Vitamin D Could Help Protect Against Diabetes

Vitamin D Could Help Protect Against Diabetes
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The debate is still being carried out among scientists on whether vitamin D supplements could help slow down type 2 diabetes or even treat it. A new study on the matter is showing positive results by analyzing several people with this diagnosis. The patients have been treated with a vitamin D supplement.

The Center for Disease Control and Prevention or the CDC has announced that type 2 diabetes and its precursor is affecting more than 100 million people in the US. Prediabetes is described by higher than normal glucose levels that lead to an increased risk in developing the disease.

Forty percent of adults US citizens are reported to be vitamin D deficient. This has been associated with reduced insulin sensitivity, which means that insulin cannot be used appropriately to regulate glucose levels in the bloodstream.

Varied results with vitamin D and type 2 diabetes

Vitamin D deficiency is linked with type 2 diabetes, but some trials and studies do not confirm this. Different studies have found that: “Replenishment with a large dose of vitamin D-3 to [people] with [type 2 diabetes] and vitamin D deficiency did not change insulin sensitivity or insulin secretion.”

Quite a few researchers have reached similar results, but all of these trials have been performed on patients that have been affected by the disease for a long time, as well as having a short duration of only a couple of weeks.

A more recent study is taking more time to research the effects of a vitamin D supplement. This is being done to both prevent the disease as well as try to treat it.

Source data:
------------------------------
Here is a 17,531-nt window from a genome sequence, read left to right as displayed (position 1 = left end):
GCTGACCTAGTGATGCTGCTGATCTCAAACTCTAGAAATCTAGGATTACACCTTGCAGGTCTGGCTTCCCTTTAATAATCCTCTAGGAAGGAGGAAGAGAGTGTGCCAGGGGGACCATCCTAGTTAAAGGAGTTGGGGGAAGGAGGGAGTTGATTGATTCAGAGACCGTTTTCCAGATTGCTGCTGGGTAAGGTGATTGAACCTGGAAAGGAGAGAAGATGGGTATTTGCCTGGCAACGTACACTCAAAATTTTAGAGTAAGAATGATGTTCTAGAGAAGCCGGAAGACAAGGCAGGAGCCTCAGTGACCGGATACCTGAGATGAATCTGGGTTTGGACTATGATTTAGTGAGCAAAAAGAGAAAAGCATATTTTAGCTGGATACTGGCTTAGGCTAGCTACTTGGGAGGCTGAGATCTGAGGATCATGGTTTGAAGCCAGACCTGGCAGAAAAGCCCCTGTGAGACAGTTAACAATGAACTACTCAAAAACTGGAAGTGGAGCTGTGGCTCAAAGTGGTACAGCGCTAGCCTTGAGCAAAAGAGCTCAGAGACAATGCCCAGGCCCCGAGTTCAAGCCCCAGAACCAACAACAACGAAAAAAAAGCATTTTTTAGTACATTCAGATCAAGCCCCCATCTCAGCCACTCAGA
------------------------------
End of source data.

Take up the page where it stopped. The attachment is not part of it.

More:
Extensive study with vitamin D treatment

Many factors have been taken into consideration for this research trial. These include insulin sensitivity, insulin secretion, blood pressure, and beta-cell function.

The study took place in Quebec, Canada. It was double-blind as well as placebo-controlled and had 96 subjects. The participants were under medication for diabetes but did not have a vitamin D supplement intake during prior months.

Half of the subjects were given 5-10 times the recommended dose of vitamin D3 daily for six months. The other half received placebo capsules. The results of the 6-month trial study showed that increased vitamin D supplementation significantly improved insulin sensitivity as well as beta-cell function. Newly diagnosed individuals saw the most favorable results. But those with the lowest insulin sensitivity showed the most significant increase in terms of efficiency.


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